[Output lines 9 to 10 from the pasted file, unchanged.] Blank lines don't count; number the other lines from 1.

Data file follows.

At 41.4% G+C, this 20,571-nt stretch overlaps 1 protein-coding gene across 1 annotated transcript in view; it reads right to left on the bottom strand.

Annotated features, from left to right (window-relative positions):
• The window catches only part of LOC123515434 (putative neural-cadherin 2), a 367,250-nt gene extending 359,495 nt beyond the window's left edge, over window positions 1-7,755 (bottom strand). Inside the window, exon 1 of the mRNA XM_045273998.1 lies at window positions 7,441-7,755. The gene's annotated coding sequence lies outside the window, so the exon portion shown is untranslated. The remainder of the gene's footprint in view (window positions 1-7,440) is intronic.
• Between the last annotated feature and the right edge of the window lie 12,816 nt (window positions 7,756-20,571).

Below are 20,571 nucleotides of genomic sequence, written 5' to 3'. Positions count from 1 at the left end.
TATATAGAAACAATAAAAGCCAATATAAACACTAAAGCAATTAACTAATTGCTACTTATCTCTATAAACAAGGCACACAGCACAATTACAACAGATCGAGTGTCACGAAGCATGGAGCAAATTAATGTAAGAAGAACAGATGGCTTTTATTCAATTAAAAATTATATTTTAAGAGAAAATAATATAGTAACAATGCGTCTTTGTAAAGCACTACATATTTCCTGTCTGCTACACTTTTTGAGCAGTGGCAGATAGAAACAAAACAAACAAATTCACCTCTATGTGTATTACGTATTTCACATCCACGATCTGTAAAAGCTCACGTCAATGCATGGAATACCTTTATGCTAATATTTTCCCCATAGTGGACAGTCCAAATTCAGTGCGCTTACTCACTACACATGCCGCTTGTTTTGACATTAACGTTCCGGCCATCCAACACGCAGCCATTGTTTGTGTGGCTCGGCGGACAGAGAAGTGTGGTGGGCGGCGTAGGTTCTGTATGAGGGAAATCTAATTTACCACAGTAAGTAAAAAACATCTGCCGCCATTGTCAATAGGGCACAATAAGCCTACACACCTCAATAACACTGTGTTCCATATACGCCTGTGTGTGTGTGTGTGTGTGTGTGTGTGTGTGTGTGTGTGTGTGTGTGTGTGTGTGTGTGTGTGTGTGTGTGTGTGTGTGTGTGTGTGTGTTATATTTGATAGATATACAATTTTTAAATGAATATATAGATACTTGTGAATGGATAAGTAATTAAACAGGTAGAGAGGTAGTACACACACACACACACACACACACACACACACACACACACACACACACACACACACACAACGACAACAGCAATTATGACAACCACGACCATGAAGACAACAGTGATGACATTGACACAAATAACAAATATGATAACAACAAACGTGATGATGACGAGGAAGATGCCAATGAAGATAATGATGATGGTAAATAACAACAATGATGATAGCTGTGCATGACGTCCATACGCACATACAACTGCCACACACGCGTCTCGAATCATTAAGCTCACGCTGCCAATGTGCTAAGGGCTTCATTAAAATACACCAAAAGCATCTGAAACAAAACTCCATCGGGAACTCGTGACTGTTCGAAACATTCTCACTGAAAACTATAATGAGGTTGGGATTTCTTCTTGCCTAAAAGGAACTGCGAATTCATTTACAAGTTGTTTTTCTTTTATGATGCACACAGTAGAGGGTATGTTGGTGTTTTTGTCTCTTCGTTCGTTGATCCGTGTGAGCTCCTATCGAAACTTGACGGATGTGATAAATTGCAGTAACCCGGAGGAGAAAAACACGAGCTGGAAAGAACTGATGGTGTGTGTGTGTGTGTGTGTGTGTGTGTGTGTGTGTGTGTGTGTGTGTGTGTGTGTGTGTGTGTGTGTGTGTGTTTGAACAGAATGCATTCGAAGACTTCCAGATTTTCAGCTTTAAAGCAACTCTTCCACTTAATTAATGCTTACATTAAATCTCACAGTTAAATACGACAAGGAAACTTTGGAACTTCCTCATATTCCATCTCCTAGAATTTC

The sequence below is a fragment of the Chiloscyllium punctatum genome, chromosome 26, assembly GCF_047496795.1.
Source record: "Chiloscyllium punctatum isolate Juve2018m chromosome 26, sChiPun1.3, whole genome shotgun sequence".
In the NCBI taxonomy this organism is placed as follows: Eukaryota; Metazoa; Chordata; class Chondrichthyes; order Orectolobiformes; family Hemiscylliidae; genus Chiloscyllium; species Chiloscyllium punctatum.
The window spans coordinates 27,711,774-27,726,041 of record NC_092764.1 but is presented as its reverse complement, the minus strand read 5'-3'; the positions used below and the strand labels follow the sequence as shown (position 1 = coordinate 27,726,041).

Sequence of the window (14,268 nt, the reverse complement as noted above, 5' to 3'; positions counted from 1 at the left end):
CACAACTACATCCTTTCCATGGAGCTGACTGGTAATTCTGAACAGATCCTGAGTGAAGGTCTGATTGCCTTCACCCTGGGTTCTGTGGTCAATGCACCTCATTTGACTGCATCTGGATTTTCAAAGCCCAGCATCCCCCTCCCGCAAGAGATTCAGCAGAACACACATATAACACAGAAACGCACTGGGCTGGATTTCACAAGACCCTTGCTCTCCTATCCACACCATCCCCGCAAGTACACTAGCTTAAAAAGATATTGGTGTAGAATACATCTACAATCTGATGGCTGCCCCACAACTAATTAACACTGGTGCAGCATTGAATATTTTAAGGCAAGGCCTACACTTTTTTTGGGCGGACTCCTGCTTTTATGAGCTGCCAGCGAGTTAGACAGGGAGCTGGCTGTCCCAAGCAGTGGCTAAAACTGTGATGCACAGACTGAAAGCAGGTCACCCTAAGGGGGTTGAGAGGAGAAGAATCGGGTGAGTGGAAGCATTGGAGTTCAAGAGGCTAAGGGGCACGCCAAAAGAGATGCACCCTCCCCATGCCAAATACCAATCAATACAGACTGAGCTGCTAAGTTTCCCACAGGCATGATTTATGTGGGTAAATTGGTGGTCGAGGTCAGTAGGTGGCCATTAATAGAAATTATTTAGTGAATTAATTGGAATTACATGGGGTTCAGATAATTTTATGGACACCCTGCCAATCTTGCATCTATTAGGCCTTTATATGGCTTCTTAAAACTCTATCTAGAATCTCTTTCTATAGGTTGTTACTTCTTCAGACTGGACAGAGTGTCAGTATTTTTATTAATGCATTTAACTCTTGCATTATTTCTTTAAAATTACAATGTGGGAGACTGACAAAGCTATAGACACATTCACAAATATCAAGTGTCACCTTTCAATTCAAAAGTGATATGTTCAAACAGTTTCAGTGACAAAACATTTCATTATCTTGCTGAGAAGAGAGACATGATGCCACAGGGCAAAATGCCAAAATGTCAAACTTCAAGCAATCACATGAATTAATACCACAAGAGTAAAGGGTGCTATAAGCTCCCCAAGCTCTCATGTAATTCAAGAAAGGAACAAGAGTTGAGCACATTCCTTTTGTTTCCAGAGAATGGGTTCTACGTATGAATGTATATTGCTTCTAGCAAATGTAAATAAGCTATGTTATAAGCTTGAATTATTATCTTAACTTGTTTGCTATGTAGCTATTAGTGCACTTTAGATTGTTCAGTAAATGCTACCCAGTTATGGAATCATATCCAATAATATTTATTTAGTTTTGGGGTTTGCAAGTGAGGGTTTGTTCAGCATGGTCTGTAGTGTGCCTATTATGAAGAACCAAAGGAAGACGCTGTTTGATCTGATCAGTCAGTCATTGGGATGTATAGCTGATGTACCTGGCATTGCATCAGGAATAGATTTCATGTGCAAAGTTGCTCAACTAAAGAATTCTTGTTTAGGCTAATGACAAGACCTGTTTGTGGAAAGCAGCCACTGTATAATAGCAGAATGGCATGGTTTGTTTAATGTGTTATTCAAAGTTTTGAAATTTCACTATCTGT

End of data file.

In the NCBI taxonomy this organism is placed as follows: Eukaryota; Metazoa; Chordata; class Chondrichthyes; order Orectolobiformes; family Hemiscylliidae; genus Chiloscyllium; species Chiloscyllium punctatum.
The window spans coordinates 27,711,774-27,726,041 of record NC_092764.1 but is presented as its reverse complement, the minus strand read 5'-3'; the positions used below and the strand labels follow the sequence as shown (position 1 = coordinate 27,726,041).